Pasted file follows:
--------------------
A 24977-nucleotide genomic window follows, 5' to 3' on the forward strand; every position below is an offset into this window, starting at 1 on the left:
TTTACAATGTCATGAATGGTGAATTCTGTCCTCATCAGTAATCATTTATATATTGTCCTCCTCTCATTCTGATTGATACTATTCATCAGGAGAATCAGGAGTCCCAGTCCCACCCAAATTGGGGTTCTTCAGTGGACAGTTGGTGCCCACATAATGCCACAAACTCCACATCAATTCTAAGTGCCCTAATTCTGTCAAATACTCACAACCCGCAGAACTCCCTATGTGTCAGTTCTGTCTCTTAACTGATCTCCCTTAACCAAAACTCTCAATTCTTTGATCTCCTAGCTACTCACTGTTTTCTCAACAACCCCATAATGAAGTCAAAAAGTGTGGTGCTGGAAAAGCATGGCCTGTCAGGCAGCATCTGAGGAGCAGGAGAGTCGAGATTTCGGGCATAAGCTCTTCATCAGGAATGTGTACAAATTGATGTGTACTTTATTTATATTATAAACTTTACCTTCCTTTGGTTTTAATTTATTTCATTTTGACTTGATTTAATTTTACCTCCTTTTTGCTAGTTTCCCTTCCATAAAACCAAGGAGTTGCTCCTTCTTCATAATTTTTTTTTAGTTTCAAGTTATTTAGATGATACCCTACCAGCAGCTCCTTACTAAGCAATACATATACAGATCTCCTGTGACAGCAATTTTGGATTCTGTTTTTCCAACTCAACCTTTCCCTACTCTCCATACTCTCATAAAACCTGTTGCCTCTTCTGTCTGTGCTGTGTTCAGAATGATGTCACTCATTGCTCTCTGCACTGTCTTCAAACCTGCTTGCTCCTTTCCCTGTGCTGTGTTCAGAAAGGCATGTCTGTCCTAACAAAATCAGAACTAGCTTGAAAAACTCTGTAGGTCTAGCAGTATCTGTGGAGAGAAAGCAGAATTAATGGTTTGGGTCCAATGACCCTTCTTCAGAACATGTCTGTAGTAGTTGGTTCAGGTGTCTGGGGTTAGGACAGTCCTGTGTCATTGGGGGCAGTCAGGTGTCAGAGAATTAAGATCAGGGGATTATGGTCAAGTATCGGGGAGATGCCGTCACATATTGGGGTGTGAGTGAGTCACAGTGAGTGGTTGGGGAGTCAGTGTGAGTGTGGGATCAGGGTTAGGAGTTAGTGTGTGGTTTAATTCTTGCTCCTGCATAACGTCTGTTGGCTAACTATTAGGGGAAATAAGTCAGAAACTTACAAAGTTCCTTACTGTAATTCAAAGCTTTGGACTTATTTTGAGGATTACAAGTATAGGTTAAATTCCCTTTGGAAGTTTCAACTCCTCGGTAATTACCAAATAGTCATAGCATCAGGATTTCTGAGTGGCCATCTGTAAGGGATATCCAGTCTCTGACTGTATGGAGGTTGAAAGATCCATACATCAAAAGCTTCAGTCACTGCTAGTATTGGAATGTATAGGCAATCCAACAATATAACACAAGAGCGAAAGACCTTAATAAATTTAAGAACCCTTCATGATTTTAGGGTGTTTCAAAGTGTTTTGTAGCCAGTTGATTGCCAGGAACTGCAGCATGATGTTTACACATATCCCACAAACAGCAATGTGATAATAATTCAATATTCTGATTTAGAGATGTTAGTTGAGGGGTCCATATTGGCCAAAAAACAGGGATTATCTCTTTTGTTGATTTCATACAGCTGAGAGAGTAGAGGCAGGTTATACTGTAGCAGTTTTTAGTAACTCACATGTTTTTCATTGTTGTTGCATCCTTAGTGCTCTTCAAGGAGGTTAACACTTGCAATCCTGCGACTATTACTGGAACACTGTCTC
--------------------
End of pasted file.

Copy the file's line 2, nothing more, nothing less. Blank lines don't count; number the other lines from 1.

TTTACAATGTCATGAATGGTGAATTCTGTCCTCATCAGTAATCATTTATATATTGTCCTCCTCTCATTCTGATTGATACTATTCATCAGGAGAATCAGGAGTCCCAGTCCCACCCAAATTGGGGTTCTTCAGTGGACAGTTGGTGCCCACATAATGCCACAAACTCCACATCAATTCTAAGTGCCCTAATTCTGTCAAATACTCACAACCCGCAGAACTCCCTATGTGTCAGTTCTGTCTCTTAACTGATCTCCCTTAACCAAAACTCTCAATTCTTTGATCTCCTAGCTACTCACTGTTTTCTCAACAACCCCATAATGAAGTCAAAAAGTGTGGTGCTGGAAAAGCATGGCCTGTCAGGCAGCATCTGAGGAGCAGGAGAGTCGAGATTTCGGGCATAAGCTCTTCATCAGGAATGTGTACAAATTGATGTGTACTTTATTTATATTATAAACTTTACCTTCCTTTGGTTTTAATTTATTTCATTTTGACTTGATTTAATTTTACCTCCTTTTTGCTAGTTTCCCTTCCATAAAACCAAGGAGTTGCTCCTTCTTCATAATTTTTTTTTAGTTTCAAGTTATTTAGATGATACCCTACCAGCAGCTCCTTACTAAGCAATACATATACAGATCTCCTGTGACAGCAATTTTGGATTCTGTTTTTCCAACTCAACCTTTCCCTACTCTCCATACTCTCATAAAACCTGTTGCCTCTTCTGTCTGTGCTGTGTTCAGAATGATGTCACTCATTGCTCTCTGCACTGTCTTCAAACCTGCTTGCTCCTTTCCCTGTGCTGTGTTCAGAAAGGCATGTCTGTCCTAACAAAATCAGAACTAGCTTGAAAAACTCTGTAGGTCTAGCAGTATCTGTGGAGAGAAAGCAGAATTAATGGTTTGGGTCCAATGACCCTTCTTCAGAACATGTCTGTAGTAGTTGGTTCAGGTGTCTGGGGTTAGGACAGTCCTGTGTCATTGGGGGCAGTCAGGTGTCAGAGAATTAAGATCAGGGGATTATGGTCAAGTATCGGGGAGATGCCGTCACATATTGGGGTGTGAGTGAGTCACAGTGAGTGGTTGGGGAGTCAGTGTGAGTGTGGGATCAGGGTTAGGAGTTAGTGTGTGGTTTAATTCTTGCTCCTGCATAACGTCTGTTGGCTAACTATTAGGGGAAATAAGTCAGAAACTTACAAAGTTCCTTACTGTAATTCAAAGCTTTGGACTTATTTTGAGGATTACAAGTATAGGTTAAATTCCCTTTGGAAGTTTCAACTCCTCGGTAATTACCAAATAGTCATAGCATCAGGATTTCTGAGTGGCCATCTGTAAGGGATATCCAGTCTCTGACTGTATGGAGGTTGAAAGATCCATACATCAAAAGCTTCAGTCACTGCTAGTATTGGAATGTATAGGCAATCCAACAATATAACACAAGAGCGAAAGACCTTAATAAATTTAAGAACCCTTCATGATTTTAGGGTGTTTCAAAGTGTTTTGTAGCCAGTTGATTGCCAGGAACTGCAGCATGATGTTTACACATATCCCACAAACAGCAATGTGATAATAATTCAATATTCTGATTTAGAGATGTTAGTTGAGGGGTCCATATTGGCCAAAAAACAGGGATTATCTCTTTTGTTGATTTCATACAGCTGAGAGAGTAGAGGCAGGTTATACTGTAGCAGTTTTTAGTAACTCACATGTTTTTCATTGTTGTTGCATCCTTAGTGCTCTTCAAGGAGGTTAACACTTGCAATCCTGCGACTATTACTGGAACACTGTCTC